Replicating the Anand Pattern of Cooperatives, across India, under Operation Flood required a large number of suitably trained young people into their management cadres. The supply of graduates from India’s then existing schools of management was too small to fill this demand; in any case, very few of those graduates were motivated to work for cooperatives.
To serve this need, if Dr Kurien had simply chosen to expand the capacity of NDDB’s Management Training Cell and / or sponsor a Centre for Cooperative Management in one of the IIMs, my career would have moved along a different path. Instead he chose to set up the Institute of Rural Management Anand (IRMA), visualizing the necessity of a new discipline called “rural management”. Till then, as a norm, “business” pre-fixed “management” and “development” suffixed “rural”!
To me, a firm believer in the power of “and” versus the tyranny of “or”, this new fusion concept appealed instantly, and I decided that IRMA would be the place for me as I finish my under-graduation the following year (1981). That even the first batch of IRMA didn’t graduate yet, or that the very discipline wasn’t defined well, added to the lure!
In a 1980 seminal paper, titled “A New Institute of Rural Management – And a New Developmental Discipline?”, Dr Michael Halse, then a Food and Agriculture Organisation Advisor with the National Dairy Development Board wrote that “the rural manager’s tasks consist of dealing simultaneously with a series of interacting systems: (a) the social and institutional system whereby humans relate to each other, formally and informally; (b) the physical and technical systems, whereby man exists within the biosphere and practices agriculture in order to manipulate these systems to human advantage, and (c) the economic systems whereby humans exchange the fruits of each other’s labours and (if they are lucky) save and invest in order to improve their lives in future times.”
He argued that “the practice of rural management requires sensitivity to the priorities and needs of the society, dominated as it is by the culture of poverty.” “The study and teaching of rural management as a discipline must grasp, and adapt for its purposes, modern management’s observational skills, analytical techniques and decision making practices, applying them innovatively to the tasks of rural development and the elimination of rural poverty.”
I am sure, all that Dr Halse had to do, while writing this paper, was to reproduce Dr Kurien in action, into words…
After passing out of IRMA in 1983, I joined Gujarat Cooperative Oilseeds Growers’ Federation (GROFED), promoted by NDDB under a project to restructure the oilseeds & edible oils sector replicating the Anand Pattern of cooperatives.
After spending nearly seven years in GROFED, I came to the conclusion that Anand Pattern was not going to work in the oilseeds sector because the market dynamics were very different from those of milk. I moved out of the cooperative sector, and joined ITC which had just diversified into the branded edible oils business. Thereafter, I met Dr Kurien only occasionally during my infrequent visits to IRMA or NDDB; I was an “unwelcome guest”, having moved to the corporate sector…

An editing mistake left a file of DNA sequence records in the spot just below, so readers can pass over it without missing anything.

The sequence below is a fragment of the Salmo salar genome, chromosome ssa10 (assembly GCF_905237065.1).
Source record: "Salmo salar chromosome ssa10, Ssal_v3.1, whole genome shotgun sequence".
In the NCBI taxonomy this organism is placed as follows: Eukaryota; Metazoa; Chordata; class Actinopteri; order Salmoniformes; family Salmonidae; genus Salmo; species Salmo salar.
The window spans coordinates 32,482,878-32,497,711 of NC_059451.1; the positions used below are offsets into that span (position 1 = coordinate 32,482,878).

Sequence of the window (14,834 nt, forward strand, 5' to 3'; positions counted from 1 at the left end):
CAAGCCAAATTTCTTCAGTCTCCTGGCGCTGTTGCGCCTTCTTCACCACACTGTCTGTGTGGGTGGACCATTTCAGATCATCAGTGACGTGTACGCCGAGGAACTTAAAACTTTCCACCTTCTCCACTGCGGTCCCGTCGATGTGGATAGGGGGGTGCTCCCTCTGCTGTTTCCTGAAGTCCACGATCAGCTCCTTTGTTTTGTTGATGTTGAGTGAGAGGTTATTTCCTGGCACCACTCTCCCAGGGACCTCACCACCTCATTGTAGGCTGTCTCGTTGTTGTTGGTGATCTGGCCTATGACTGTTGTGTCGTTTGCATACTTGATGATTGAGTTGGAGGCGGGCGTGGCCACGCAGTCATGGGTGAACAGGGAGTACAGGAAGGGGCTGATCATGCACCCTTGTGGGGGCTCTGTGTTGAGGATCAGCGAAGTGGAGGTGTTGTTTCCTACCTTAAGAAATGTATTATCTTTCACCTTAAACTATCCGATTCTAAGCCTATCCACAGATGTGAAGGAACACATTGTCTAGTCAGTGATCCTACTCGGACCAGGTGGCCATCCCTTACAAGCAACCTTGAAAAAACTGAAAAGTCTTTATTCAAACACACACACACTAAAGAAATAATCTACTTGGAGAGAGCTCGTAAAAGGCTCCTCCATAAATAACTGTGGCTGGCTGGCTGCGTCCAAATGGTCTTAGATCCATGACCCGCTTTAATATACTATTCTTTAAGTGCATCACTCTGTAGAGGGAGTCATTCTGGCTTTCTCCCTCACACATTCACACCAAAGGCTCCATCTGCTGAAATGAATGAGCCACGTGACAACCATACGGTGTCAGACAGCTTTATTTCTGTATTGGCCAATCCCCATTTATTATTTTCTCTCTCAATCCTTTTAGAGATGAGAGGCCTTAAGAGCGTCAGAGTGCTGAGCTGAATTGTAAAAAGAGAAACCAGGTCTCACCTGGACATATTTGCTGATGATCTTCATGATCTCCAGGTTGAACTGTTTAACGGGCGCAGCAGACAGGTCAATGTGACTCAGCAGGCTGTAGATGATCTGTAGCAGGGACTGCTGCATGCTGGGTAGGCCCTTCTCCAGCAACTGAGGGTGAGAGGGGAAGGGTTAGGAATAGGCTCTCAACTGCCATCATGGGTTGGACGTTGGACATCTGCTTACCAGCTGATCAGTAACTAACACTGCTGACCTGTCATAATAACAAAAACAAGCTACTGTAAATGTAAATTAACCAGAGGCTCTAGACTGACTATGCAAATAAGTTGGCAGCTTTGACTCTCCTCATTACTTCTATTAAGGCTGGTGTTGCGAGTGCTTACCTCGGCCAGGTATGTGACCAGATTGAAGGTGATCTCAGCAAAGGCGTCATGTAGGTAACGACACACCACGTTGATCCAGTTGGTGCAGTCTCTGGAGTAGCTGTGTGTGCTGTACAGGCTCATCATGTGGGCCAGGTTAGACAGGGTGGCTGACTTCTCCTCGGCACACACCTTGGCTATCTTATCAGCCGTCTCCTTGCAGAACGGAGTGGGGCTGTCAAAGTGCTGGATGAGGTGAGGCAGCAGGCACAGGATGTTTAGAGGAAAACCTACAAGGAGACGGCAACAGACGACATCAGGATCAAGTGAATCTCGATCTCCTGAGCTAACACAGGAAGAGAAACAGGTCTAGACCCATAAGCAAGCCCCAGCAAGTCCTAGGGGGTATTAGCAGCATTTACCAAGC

Years later, with the conceptualisation of eChoupal within ITC, I became a “complete defector” because this model goes against two of the core tenets of the Anand Pattern viz. (1) farmer owned enterprise controlling the whole value chain, and (2) eliminating the middlemen to directly connect the farmer and the consumer.
ITC eChoupal is not owned by farmers in “form”, but, as an organization that can thrive only by being ultra-responsive to the farmers’ needs, it delivers similar outcomes for the farmers. And, that, without the limitations imposed by a typical “democracy in practice”! In fact, the eChoupal tag line “Kisano ke hith mein, kisano ka apnaa”, is inspired by Bhola’s (Naseeruddin Shah) dialogue from Manthan, “Yeh sisoty apdi cheh” (this is our society)
ITC eChoupal does recognize that the middlemen are bad, but more importantly, also recognizes that they provide crucial linkages along the value chain in an economy where the required institutional infrastructure is absent. Leveraging the unique capabilities of these middlemen, yet disintermediating them from the transmission of information flow & market signals was at the core of eChoupal model that empowers the famers.
Two years after eChoupal was launched, I got a chance to meet Dr Kurien at an event in Delhi, where we were co-panelists, and I could share these perspectives with him. Not only did he appreciate the insights and the nuances of our business model, but he immediately allowed ITC eChoupal to recruit IRMA graduates from the campus, otherwise reserved for select partner organizations.
A few more years later, in 2007, this news item in Business Standard marked a high point in my career as a rural manager: “Nandan Nilekani of Infosys and S Sivakumar of ITC rub shoulders with Mohammad Yunus and Verghese Kurien as messiahs of development in a new report on poverty alleviation penned by the World Bank”
With the passing away of Dr Kurien yesterday, I lost a valued guru; but the spirit of his idea – ‘enterprise as a solution to poverty alleviation’ – remains an inspiration to me to innovate different institutional forms to suit diverse contexts of rural India.